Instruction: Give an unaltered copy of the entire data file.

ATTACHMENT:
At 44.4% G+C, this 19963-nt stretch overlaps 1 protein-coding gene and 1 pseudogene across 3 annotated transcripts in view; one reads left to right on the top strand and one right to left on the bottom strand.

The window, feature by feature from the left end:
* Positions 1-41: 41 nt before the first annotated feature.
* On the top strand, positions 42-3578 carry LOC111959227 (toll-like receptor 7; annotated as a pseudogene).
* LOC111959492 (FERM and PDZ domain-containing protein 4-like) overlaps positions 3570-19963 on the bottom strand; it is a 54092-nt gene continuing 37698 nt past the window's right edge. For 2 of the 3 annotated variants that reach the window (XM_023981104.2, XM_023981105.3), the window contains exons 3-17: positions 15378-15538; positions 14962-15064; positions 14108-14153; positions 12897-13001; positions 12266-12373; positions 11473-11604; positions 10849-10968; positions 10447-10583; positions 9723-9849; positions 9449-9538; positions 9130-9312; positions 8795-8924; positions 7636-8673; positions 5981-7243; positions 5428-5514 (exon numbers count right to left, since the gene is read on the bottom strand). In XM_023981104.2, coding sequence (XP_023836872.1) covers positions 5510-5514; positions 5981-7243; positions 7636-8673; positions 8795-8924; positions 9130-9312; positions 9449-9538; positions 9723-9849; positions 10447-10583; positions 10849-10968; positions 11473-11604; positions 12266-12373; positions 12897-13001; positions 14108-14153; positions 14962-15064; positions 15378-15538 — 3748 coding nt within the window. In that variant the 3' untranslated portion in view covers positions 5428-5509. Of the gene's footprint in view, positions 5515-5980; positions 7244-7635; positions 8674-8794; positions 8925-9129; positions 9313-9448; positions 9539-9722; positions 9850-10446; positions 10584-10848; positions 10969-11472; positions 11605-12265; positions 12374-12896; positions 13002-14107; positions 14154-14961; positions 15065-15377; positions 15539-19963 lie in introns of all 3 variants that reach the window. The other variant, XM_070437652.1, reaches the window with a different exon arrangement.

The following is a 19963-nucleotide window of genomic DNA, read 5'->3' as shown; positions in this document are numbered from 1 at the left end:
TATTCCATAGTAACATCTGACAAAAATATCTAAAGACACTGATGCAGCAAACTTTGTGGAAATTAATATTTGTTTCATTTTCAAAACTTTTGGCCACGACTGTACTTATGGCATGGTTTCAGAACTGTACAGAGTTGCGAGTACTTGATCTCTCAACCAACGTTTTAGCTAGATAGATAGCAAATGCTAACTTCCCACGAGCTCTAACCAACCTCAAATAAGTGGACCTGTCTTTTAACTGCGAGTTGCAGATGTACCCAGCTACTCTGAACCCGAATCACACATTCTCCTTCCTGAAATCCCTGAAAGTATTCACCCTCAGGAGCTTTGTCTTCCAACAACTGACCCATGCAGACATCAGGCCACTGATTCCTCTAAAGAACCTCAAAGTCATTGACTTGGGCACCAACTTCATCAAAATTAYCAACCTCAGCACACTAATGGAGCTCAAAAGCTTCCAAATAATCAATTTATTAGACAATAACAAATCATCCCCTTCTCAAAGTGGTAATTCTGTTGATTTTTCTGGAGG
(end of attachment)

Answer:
At 44.4% G+C, this 19963-nt stretch overlaps 1 protein-coding gene and 1 pseudogene across 3 annotated transcripts in view; one reads left to right on the top strand and one right to left on the bottom strand.

The window, feature by feature from the left end:
* Positions 1-41: 41 nt before the first annotated feature.
* On the top strand, positions 42-3578 carry LOC111959227 (toll-like receptor 7; annotated as a pseudogene).
* LOC111959492 (FERM and PDZ domain-containing protein 4-like) overlaps positions 3570-19963 on the bottom strand; it is a 54092-nt gene continuing 37698 nt past the window's right edge. For 2 of the 3 annotated variants that reach the window (XM_023981104.2, XM_023981105.3), the window contains exons 3-17: positions 15378-15538; positions 14962-15064; positions 14108-14153; positions 12897-13001; positions 12266-12373; positions 11473-11604; positions 10849-10968; positions 10447-10583; positions 9723-9849; positions 9449-9538; positions 9130-9312; positions 8795-8924; positions 7636-8673; positions 5981-7243; positions 5428-5514 (exon numbers count right to left, since the gene is read on the bottom strand). In XM_023981104.2, coding sequence (XP_023836872.1) covers positions 5510-5514; positions 5981-7243; positions 7636-8673; positions 8795-8924; positions 9130-9312; positions 9449-9538; positions 9723-9849; positions 10447-10583; positions 10849-10968; positions 11473-11604; positions 12266-12373; positions 12897-13001; positions 14108-14153; positions 14962-15064; positions 15378-15538 — 3748 coding nt within the window. In that variant the 3' untranslated portion in view covers positions 5428-5509. Of the gene's footprint in view, positions 5515-5980; positions 7244-7635; positions 8674-8794; positions 8925-9129; positions 9313-9448; positions 9539-9722; positions 9850-10446; positions 10584-10848; positions 10969-11472; positions 11605-12265; positions 12374-12896; positions 13002-14107; positions 14154-14961; positions 15065-15377; positions 15539-19963 lie in introns of all 3 variants that reach the window. The other variant, XM_070437652.1, reaches the window with a different exon arrangement.

The following is a 19963-nucleotide window of genomic DNA, read 5'->3' as shown; positions in this document are numbered from 1 at the left end:
TATTCCATAGTAACATCTGACAAAAATATCTAAAGACACTGATGCAGCAAACTTTGTGGAAATTAATATTTGTTTCATTTTCAAAACTTTTGGCCACGACTGTACTTATGGCATGGTTTCAGAACTGTACAGAGTTGCGAGTACTTGATCTCTCAACCAACGTTTTAGCTAGATAGATAGCAAATGCTAACTTCCCACGAGCTCTAACCAACCTCAAATAAGTGGACCTGTCTTTTAACTGCGAGTTGCAGATGTACCCAGCTACTCTGAACCCGAATCACACATTCTCCTTCCTGAAATCCCTGAAAGTATTCACCCTCAGGAGCTTTGTCTTCCAACAACTGACCCATGCAGACATCAGGCCACTGATTCCTCTAAAGAACCTCAAAGTCATTGACTTGGGCACCAACTTCATCAAAATTAYCAACCTCAGCACACTAATGGAGCTCAAAAGCTTCCAAATAATCAATTTATTAGACAATAACAAATCATCCCCTTCTCAAAGTGGTAATTCTGTTGATTTTTCTGGAGG